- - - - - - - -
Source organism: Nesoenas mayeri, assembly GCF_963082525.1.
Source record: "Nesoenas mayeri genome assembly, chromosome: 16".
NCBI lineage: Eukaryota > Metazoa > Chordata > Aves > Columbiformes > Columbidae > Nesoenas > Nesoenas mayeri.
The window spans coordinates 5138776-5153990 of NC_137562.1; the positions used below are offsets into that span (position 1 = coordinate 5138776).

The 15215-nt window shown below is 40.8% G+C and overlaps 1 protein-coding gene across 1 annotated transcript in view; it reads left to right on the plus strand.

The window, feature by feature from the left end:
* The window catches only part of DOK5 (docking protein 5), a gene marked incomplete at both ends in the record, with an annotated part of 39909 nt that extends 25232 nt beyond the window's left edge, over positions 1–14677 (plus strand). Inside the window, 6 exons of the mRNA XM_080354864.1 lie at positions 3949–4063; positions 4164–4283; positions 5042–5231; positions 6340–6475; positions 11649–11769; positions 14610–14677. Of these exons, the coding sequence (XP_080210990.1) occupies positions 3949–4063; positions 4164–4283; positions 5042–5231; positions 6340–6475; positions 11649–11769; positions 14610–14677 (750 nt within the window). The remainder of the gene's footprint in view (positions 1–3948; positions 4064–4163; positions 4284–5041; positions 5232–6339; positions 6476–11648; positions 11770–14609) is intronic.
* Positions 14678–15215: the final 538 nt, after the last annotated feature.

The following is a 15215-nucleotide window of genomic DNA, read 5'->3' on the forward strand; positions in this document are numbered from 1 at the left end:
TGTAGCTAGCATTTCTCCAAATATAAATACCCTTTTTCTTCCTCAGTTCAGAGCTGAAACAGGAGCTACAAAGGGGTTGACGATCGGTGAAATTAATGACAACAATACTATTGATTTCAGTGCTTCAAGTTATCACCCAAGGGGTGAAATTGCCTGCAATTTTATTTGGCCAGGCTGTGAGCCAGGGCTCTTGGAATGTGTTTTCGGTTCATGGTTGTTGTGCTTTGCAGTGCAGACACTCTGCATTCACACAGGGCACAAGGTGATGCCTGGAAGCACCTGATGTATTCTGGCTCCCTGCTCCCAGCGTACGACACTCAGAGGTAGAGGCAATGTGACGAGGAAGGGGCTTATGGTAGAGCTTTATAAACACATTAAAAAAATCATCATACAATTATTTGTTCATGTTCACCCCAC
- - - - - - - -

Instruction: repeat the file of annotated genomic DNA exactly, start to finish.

Source organism: Nesoenas mayeri, assembly GCF_963082525.1.
Source record: "Nesoenas mayeri genome assembly, chromosome: 16".
NCBI lineage: Eukaryota > Metazoa > Chordata > Aves > Columbiformes > Columbidae > Nesoenas > Nesoenas mayeri.
The window spans coordinates 5138776-5153990 of NC_137562.1; the positions used below are offsets into that span (position 1 = coordinate 5138776).

The 15215-nt window shown below is 40.8% G+C and overlaps 1 protein-coding gene across 1 annotated transcript in view; it reads left to right on the plus strand.

The window, feature by feature from the left end:
* The window catches only part of DOK5 (docking protein 5), a gene marked incomplete at both ends in the record, with an annotated part of 39909 nt that extends 25232 nt beyond the window's left edge, over positions 1–14677 (plus strand). Inside the window, 6 exons of the mRNA XM_080354864.1 lie at positions 3949–4063; positions 4164–4283; positions 5042–5231; positions 6340–6475; positions 11649–11769; positions 14610–14677. Of these exons, the coding sequence (XP_080210990.1) occupies positions 3949–4063; positions 4164–4283; positions 5042–5231; positions 6340–6475; positions 11649–11769; positions 14610–14677 (750 nt within the window). The remainder of the gene's footprint in view (positions 1–3948; positions 4064–4163; positions 4284–5041; positions 5232–6339; positions 6476–11648; positions 11770–14609) is intronic.
* Positions 14678–15215: the final 538 nt, after the last annotated feature.

The following is a 15215-nucleotide window of genomic DNA, read 5'->3' on the forward strand; positions in this document are numbered from 1 at the left end:
TGTAGCTAGCATTTCTCCAAATATAAATACCCTTTTTCTTCCTCAGTTCAGAGCTGAAACAGGAGCTACAAAGGGGTTGACGATCGGTGAAATTAATGACAACAATACTATTGATTTCAGTGCTTCAAGTTATCACCCAAGGGGTGAAATTGCCTGCAATTTTATTTGGCCAGGCTGTGAGCCAGGGCTCTTGGAATGTGTTTTCGGTTCATGGTTGTTGTGCTTTGCAGTGCAGACACTCTGCATTCACACAGGGCACAAGGTGATGCCTGGAAGCACCTGATGTATTCTGGCTCCCTGCTCCCAGCGTACGACACTCAGAGGTAGAGGCAATGTGACGAGGAAGGGGCTTATGGTAGAGCTTTATAAACACATTAAAAAAATCATCATACAATTATTTGTTCATGTTCACCCCAC